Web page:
Napster's Experiments with Freedom

Hi There, This is my personal blog. You might see some really personal stuff and more or less technical articles here. I used to fuse all my things together at one place. So, don't take it too seriously. I could not really manage more than one blog or profile at a time. You might think its a little odd to do it in that way. All of the posts here are made on the intention that it would be helpful for you at some point. I have tried to keep it as simple as possible without losing the quality. Thanks for reading.

View Subin Sebastian's profile on LinkedIn

Recent Tweets @
Posts tagged "gui"

Reading time : Less than 10 Minutes

Perhaps one of the most usable widgets released by Google must be the newly added SwipeRefreshLayout. See, I’m not exaggerating but it is really useful. Before this solution was released, if you want to copy the Apple’s patented Pull-Down-To-Refresh UI pattern, you were left with your own implementation or some third-party libraries. Google didn’t appear to be much interested in this pattern either. Even Cyril Mottier had an article describing how Pull-to-refresh is An Anti UI Pattern on Android. Despite all these, a lot of developers were using this UI pattern. Like many others I was using it too. Anyway, now we have SwipeRefreshLayout, an awesome widget which can hold any scrollable views as a child. I have tested with Listviews and Scrollviews and it works smooth.

Now to the peace of mind, Google has included SwipeRefreshLayout in their Support-v4 library. You can use it from any platform level grater than 4. It is easy to use and easy to customise. In this article, I’m explaining a simple example application that does the same. First of all, you need to add the support library dependency to your Gradle script. If you are using other build systems, equivalent of the same is applicable there as well.

compile ""

Once you add the above line, you need to sync Gradle once the system adds the necessary files to your project for this dependency. Now, ahead to the XML. It is fairly simple.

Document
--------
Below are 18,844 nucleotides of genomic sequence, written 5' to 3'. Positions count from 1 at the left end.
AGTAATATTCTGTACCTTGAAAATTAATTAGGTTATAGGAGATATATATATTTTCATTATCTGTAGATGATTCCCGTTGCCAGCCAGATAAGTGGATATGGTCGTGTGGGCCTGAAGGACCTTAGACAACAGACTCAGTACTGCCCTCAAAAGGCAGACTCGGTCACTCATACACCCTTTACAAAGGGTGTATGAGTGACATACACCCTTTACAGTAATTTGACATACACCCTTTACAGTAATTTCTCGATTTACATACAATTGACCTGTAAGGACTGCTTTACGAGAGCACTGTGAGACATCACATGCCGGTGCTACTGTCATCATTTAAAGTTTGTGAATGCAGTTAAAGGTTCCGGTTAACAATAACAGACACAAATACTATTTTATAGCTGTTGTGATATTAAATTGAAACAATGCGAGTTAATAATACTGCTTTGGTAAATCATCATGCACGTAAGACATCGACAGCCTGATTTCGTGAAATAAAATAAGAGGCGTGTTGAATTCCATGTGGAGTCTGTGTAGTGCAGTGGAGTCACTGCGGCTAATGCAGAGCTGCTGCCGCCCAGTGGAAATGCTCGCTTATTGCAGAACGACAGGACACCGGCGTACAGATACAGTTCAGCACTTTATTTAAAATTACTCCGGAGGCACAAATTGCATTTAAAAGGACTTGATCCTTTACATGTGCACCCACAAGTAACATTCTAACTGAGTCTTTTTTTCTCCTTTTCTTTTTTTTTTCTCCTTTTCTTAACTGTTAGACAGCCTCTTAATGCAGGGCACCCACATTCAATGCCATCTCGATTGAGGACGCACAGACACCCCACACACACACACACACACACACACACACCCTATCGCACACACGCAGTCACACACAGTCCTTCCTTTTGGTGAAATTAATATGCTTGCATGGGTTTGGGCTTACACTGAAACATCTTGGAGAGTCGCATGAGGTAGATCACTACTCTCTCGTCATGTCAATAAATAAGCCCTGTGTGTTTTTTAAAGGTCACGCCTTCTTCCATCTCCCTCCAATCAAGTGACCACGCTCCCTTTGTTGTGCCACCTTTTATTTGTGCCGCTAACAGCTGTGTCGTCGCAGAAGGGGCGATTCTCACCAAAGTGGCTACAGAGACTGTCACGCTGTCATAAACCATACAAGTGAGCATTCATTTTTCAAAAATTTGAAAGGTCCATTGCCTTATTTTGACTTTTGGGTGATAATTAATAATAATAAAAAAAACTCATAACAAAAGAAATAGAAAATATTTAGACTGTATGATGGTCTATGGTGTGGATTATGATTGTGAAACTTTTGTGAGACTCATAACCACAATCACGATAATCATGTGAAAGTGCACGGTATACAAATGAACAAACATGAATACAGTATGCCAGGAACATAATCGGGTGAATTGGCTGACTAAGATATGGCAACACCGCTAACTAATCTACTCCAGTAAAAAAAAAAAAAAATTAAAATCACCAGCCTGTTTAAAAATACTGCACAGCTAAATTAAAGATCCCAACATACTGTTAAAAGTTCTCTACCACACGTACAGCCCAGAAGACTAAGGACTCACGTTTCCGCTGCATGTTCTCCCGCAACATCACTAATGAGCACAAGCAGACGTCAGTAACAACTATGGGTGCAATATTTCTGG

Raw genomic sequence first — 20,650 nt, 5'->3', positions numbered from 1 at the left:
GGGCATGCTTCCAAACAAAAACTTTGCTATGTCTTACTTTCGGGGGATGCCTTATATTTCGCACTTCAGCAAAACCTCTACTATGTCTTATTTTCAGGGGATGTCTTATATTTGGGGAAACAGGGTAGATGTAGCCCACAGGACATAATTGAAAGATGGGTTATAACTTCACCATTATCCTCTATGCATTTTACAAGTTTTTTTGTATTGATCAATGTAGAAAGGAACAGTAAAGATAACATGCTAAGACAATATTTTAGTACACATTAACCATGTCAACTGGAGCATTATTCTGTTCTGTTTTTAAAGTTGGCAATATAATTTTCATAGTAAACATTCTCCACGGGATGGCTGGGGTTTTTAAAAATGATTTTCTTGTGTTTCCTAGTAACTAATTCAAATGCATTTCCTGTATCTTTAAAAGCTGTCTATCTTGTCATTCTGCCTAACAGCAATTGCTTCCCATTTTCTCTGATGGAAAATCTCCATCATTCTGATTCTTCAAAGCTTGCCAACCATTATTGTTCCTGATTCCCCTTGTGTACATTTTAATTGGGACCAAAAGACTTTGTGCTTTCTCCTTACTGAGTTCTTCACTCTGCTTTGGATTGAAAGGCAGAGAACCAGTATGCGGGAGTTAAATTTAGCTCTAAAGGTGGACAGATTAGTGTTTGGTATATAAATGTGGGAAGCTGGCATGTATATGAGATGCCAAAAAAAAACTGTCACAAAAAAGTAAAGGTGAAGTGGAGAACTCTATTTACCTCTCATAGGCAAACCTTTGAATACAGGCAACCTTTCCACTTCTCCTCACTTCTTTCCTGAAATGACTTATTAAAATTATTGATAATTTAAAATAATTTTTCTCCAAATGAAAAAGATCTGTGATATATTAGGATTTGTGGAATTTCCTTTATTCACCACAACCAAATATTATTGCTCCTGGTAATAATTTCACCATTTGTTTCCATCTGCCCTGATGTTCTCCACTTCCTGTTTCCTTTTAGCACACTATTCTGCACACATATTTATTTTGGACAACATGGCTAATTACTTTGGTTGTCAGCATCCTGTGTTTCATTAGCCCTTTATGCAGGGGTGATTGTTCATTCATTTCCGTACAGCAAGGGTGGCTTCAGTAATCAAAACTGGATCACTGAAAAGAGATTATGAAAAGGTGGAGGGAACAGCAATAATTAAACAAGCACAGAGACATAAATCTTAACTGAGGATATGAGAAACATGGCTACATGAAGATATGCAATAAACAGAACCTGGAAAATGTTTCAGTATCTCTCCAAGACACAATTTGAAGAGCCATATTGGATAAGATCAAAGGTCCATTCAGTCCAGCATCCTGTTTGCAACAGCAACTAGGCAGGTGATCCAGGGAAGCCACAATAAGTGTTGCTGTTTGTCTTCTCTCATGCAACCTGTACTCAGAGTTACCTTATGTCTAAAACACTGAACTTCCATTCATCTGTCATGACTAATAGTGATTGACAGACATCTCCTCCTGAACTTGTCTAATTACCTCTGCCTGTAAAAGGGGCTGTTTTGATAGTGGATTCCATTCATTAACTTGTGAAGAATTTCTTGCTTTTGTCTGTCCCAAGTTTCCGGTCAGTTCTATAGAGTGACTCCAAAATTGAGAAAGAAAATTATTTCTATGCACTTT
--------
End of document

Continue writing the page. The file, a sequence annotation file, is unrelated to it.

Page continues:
You must implemented SwipeRefreshLayout.OnRefreshListener in your Activity or Fragment. This interface will provide you a callback public void onRefresh(); which is triggered when the user drags the scrollable view and releases it. Check out the simplest version of my activity class. I have changed the color scheme for the SwipeRefreshLayout to make it more attractive. You don’t necessarily need to do this.

The result is pretty attractive. Take a look. Note that, you can do your network fetch or the list update process from inside the onRefresh(); It is called on the UI thread, so if you are doing network requests, make sure it is thread safe.


Happy Hacking!

Reading Time : Less than 20 minutes

After a long effort I made Necessitas working on my machine. I strongly believe I should blog it at the right time. So lets start setting up the development environment with Necessitas. Necessitas provides a custom Qt-Creator release with Android stuff integrated. Even though you can build Qt-Creator and QMake yourself for this purpose, I would suggest you to use the installation script available for download. This article is based on Ubuntu 11.10 and ant version 1.8.4. Lets start creating a new folder for installing Necessitas.

sudo mkdir /opt/necessitas
sudo chmod -R 777 /opt/necessitas

So, we have created a folder in /opt and it is has necessary permissions. Now download the installer and save it under your home folder. Once it is made executable, you can run it.

sudo chmod a+x ~/Downloads/necessitas-<version>-online-sdk-installer-linux
sudo ./necessitas-<version>-online-sdk-installer-linux

You will be guided through a set of steps by the installer. When asked for installtion folder, choose /opt/necessitas. In the component selection page, you can choose to opt out unnecessary API version of Android SDK. This will reduce the download size.

Finally, press Install to begin the installation process. On a windows machine, I got an error message that the installer requires atleast 16GiB of space for temporary files. This might also be applicable to Linux. The installation process would take a few minutes (or even hours on slow speed Internet connections) to complete. Once the installation is complete, open the Qt-Create for Necessitas. Go to Tools > Options and switch to the Android tab, and set android SDK and NDK locations. In my case,

SDK Location : /opt/necessitas/android-sdk
NDK Location : /opt/necessitas/android-ndk-r6b
ANT Location : /usr/bin/ant

Now, click on the Start AVD Manager button, and create an AVD with atleast 1024MiB SD card and HVGA resolution. Finally Start the emulator you have created. Now, jump to the Qt4 tab in the Options window, and make it looking as same as in the following image (To see the image in full resolution, right click on it and select View Image)